(Super. Ct. No. 07F04392)
The opinion of the court was delivered by: Raye , P. J.
California Rules of Court, rule 8.1115(a), prohibits courts and parties from citing or relying on opinions not certified for publication or ordered published, except as specified by rule 8.1115(b). This opinion has not been certified for publication or ordered published for purposes of rule 8.1115.
Defendant Glenn Mark Robinson appeals the sentence imposed following his convictions for two counts of second degree robbery (Pen. Code, § 211),*fn1 with true findings he had six prior strike convictions (§§ 1170.12, 667, subds. (b)-(i)) and three prior serious felony convictions (§ 667, subd. (a)). He contends the trial court abused its discretion in denying his Romero*fn2 motion and failing to dismiss at least five of his six prior convictions. We affirm.
On April 26, 2007, defendant went into the El Dorado Savings Bank, handed teller Grace Hernandez a note demanding money in specified denominations, and threatened to hurt someone if she did not give him the money. Defendant was very agitated and Hernandez was afraid of him, as she believed his threat. Hernandez gave him all the money in her bank drawers. Defendant took the money and left the bank.
Four days later, defendant went into a Citibank and passed a note to assistant operations manager Betty Bouaphavong, who was working as a teller. The note said "robbery" and listed monetary denominations. Bouaphavong initially misunderstood defendant's intentions and returned the note to him, to which he responded "This is a robbery" and "hurry up." Defendant then threatened to hurt the next person in line, an elderly client, if Bouaphavong did not give him the money. Bouaphanvong gave defendant the money. He stuffed it in his shirt and left the bank after being assured Bouaphavong did not have more money at her station.
Eventually law enforcement tracked defendant to a gas station. With guns drawn, officers demanded defendant get out of his car. Defendant refused to comply with officers' demands for approximately 50 minutes. He appeared agitated, nervous, and sweaty. Defendant called his estranged wife during the standoff. He told her he had robbed a bank, been caught, and was going to die. On the phone, defendant sounded sad and frightened, but not angry or discombobulated. After about 50 minutes, defendant threw his wallet, keys, and an envelope addressed to his estranged wife out the window of the car. Shortly thereafter, defendant exited the vehicle and was handcuffed and arrested. In defendant's vehicle, officers found a backpack containing over $4,700 of stolen money, and a note written on a receipt from a store in the same complex as the bank that said "Robbery" and listed monetary denominations.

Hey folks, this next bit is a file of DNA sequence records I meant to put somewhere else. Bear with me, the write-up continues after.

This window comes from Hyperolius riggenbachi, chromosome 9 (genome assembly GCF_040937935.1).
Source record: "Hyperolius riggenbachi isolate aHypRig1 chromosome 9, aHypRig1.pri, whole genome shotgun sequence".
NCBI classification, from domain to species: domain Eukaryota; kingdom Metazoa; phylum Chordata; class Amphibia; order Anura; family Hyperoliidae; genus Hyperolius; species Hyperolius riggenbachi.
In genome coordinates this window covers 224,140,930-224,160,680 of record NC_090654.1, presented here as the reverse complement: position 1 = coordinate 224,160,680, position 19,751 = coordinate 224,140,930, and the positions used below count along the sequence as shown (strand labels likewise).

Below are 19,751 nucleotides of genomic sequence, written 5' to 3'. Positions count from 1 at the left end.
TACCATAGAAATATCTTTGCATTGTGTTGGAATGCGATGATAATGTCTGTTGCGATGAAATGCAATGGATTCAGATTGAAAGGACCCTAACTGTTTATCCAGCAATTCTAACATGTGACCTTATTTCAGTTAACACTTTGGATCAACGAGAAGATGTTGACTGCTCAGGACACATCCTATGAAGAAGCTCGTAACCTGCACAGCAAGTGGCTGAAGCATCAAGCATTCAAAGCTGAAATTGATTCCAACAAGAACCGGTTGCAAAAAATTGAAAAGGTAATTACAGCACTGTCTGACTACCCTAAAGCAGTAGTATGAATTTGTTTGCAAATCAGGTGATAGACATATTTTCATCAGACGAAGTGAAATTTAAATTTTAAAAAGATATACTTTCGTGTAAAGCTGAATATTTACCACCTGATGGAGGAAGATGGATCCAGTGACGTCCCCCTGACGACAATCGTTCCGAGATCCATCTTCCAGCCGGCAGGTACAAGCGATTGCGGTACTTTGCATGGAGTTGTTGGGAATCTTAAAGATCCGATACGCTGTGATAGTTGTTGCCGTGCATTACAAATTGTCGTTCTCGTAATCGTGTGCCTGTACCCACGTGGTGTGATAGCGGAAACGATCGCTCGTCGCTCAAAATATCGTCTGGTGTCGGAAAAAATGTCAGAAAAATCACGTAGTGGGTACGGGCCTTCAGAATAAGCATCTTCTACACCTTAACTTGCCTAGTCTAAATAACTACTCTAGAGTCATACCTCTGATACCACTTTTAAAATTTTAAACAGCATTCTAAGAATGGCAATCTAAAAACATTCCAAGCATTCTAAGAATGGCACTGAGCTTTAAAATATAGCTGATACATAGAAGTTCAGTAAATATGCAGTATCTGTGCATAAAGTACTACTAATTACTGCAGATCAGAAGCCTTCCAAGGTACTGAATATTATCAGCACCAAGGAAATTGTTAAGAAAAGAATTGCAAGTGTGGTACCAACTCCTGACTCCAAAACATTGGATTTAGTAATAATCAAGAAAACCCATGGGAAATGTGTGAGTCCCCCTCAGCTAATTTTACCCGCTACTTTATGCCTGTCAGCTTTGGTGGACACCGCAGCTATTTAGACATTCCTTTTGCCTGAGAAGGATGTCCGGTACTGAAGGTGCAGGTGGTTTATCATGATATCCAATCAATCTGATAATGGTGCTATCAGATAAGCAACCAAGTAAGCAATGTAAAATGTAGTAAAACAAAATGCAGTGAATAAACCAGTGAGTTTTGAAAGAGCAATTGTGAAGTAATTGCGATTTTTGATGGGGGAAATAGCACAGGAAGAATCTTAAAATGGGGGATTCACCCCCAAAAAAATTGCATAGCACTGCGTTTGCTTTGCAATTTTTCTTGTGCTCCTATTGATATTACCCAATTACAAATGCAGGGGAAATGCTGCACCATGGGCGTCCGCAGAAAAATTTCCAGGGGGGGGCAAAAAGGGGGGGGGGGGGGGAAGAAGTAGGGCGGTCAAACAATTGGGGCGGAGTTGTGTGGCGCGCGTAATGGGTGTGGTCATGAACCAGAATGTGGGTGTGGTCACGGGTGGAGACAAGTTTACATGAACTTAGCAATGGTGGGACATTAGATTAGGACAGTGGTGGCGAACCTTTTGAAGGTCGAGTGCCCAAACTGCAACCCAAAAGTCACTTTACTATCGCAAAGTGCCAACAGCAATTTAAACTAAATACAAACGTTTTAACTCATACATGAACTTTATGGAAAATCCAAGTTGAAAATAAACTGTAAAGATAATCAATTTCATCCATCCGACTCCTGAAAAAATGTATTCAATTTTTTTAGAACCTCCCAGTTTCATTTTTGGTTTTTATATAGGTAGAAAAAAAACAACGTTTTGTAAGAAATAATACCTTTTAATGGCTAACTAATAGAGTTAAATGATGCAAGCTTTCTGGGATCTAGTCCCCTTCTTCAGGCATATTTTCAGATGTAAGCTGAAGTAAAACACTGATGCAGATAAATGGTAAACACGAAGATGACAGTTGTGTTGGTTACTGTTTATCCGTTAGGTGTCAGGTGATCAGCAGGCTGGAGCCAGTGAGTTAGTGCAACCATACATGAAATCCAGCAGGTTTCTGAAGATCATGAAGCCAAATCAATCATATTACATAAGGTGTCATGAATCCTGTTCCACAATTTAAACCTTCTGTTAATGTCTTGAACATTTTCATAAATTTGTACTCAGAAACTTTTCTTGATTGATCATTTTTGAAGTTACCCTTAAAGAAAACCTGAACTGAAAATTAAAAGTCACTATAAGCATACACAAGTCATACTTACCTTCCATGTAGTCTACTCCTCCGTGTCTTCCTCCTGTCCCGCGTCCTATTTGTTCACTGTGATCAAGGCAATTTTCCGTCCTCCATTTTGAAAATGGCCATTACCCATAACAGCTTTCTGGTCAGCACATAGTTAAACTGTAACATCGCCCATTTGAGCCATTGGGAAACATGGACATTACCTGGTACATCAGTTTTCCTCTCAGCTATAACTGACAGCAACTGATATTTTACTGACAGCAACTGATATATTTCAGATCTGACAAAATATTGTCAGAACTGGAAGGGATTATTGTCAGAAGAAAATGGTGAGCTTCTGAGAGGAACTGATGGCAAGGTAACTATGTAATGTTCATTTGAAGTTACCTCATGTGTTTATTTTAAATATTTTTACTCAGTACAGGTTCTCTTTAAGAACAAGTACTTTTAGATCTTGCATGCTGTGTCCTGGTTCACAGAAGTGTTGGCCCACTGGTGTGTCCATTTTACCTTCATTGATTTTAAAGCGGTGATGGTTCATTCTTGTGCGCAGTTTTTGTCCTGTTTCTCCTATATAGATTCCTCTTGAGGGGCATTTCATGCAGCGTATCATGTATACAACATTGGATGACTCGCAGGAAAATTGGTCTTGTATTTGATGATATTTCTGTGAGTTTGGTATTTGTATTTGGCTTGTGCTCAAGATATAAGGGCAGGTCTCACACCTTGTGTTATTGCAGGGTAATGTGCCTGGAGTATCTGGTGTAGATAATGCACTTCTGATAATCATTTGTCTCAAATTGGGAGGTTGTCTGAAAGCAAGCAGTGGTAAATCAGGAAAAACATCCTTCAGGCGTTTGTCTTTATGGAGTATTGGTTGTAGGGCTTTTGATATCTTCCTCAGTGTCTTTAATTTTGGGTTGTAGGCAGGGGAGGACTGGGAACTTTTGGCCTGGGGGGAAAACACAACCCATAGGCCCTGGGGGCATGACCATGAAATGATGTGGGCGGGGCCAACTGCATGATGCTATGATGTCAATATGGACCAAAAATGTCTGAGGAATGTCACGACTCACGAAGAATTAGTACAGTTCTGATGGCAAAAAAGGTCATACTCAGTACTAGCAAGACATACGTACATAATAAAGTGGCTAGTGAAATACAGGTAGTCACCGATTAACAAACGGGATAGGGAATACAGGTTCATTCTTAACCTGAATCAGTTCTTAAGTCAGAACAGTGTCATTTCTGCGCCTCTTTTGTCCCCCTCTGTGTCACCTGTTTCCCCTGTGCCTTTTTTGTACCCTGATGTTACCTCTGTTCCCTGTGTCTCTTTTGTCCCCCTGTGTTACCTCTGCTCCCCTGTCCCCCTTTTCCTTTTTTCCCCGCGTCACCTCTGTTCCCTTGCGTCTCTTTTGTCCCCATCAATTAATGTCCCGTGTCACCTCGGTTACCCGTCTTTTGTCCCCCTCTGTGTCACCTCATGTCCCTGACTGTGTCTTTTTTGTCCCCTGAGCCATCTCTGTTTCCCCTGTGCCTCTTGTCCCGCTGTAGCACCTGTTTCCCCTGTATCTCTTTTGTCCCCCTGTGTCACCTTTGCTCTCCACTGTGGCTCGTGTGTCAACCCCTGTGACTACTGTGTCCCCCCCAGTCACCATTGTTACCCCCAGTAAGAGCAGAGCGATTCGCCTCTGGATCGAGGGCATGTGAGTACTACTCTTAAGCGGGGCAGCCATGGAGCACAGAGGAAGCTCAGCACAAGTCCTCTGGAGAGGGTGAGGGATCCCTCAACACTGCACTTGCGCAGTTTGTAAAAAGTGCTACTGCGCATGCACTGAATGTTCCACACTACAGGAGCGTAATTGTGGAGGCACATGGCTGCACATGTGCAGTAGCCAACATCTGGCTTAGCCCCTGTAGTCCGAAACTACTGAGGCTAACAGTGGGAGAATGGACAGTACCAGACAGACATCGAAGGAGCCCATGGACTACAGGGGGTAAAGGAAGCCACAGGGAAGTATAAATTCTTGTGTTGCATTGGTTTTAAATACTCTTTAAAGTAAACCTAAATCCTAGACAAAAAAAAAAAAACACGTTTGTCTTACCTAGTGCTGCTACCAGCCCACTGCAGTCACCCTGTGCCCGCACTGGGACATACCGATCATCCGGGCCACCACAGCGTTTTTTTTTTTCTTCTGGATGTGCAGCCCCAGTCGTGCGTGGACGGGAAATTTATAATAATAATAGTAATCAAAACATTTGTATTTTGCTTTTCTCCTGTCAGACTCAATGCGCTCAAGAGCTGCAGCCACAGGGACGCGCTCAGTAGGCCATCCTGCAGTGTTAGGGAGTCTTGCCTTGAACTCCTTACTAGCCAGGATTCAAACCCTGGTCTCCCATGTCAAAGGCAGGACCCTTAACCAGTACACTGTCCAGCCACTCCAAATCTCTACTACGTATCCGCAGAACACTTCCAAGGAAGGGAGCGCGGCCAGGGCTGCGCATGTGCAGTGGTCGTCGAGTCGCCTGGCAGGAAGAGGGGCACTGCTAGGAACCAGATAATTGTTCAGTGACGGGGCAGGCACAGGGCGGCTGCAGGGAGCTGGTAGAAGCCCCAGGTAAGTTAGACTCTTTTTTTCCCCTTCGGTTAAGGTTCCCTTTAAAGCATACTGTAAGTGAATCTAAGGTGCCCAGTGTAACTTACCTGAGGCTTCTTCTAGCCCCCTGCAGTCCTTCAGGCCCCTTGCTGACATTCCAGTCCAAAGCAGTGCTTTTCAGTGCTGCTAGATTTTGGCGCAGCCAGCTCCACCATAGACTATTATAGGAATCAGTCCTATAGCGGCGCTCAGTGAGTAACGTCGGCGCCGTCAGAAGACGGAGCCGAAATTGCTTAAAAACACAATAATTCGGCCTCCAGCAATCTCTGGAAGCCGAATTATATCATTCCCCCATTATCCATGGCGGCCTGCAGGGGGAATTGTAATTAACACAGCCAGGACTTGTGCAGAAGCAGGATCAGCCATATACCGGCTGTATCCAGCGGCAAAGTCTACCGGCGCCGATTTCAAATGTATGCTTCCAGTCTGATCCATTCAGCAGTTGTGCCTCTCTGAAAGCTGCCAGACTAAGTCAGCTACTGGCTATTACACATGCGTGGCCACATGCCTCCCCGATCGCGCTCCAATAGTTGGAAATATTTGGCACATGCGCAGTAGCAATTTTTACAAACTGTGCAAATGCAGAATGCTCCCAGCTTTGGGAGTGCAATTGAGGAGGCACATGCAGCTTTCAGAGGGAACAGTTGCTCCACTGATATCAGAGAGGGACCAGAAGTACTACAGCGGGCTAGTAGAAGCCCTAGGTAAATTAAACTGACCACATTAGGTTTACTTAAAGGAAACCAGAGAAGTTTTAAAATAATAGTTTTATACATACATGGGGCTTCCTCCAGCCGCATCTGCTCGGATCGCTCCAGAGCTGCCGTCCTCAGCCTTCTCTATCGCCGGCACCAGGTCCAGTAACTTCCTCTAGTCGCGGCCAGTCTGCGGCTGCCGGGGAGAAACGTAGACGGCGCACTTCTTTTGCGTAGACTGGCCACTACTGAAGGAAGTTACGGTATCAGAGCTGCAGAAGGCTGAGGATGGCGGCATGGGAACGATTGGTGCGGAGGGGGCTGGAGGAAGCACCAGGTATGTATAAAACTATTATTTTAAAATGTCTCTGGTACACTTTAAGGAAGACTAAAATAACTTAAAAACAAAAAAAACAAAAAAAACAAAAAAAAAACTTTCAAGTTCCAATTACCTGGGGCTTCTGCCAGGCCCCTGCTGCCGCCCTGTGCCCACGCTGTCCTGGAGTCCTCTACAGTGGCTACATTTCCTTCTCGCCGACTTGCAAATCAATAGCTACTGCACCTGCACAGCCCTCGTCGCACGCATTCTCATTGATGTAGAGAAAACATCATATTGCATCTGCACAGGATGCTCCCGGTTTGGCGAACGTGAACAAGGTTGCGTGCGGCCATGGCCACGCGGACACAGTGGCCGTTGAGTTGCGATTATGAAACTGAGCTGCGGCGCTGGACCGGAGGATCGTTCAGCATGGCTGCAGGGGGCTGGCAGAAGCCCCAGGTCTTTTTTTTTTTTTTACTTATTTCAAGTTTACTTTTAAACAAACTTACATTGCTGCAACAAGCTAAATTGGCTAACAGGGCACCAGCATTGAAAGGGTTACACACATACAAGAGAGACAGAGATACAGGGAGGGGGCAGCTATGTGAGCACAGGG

In the months prior to the robberies, defendant had lost his contracting business and his family finances had deteriorated. Also during that time, his pattern of drug-induced behavior occurred more often. On the rare occasions his ex-wife spoke with him, he seemed irrational.
Defendant was charged with two counts of second degree robbery. (§ 211.) It was also alleged defendant had six prior strike convictions (§§ 1170.12, 667, subds. (b)-(i)), six prior serious felony convictions (§ 667, subd. (a)), and one prior prison term (§ 667.5, subd. (b)). Ultimately, the prosecution moved to dismiss the prior prison term allegation and three of the prior serious felony conviction allegations. Following a jury trial, defendant was convicted of both robbery charges. In bifurcated proceedings, the court found the three prior serious felony convictions and all six prior strike conviction allegations true.
Defendant filed a Romero motion, requesting the court strike the prior strike convictions in the interest of justice. Defendant argued all of his crimes were committed as the result of drug use and the concomitant effects on his psyche, and throughout his extensive criminal history he had never physically injured anyone. He submitted a psychological evaluation that concluded he had symptoms of amphetamine-induced psychosis at the time the offenses were committed. Defendant also argued the crime was not violent in nature, was relatively minor compared to other robberies in that no one was hurt, and he did not use any weapons. The prosecution filed written opposition.
The court heard oral argument on the issue. Counsel argued that defendant would work hard to address his drug addiction and had shown he could contribute to society when he was clean and sober. Counsel noted defendant had taken responsibility for his actions and expressed remorse over the harm caused to his victims. Counsel reiterated the point that defendant had "never left a single injured victim in his wake. He has never physically harmed a single person in his life." Defendant also personally addressed the court. He apologized for his criminal behavior, and claimed he posed no threat and had not intended to harm anyone. He admitted he had relapsed and been using drugs when he committed this offense but stated that when he was clean and sober he functioned well within society, and he had been clean and sober for ...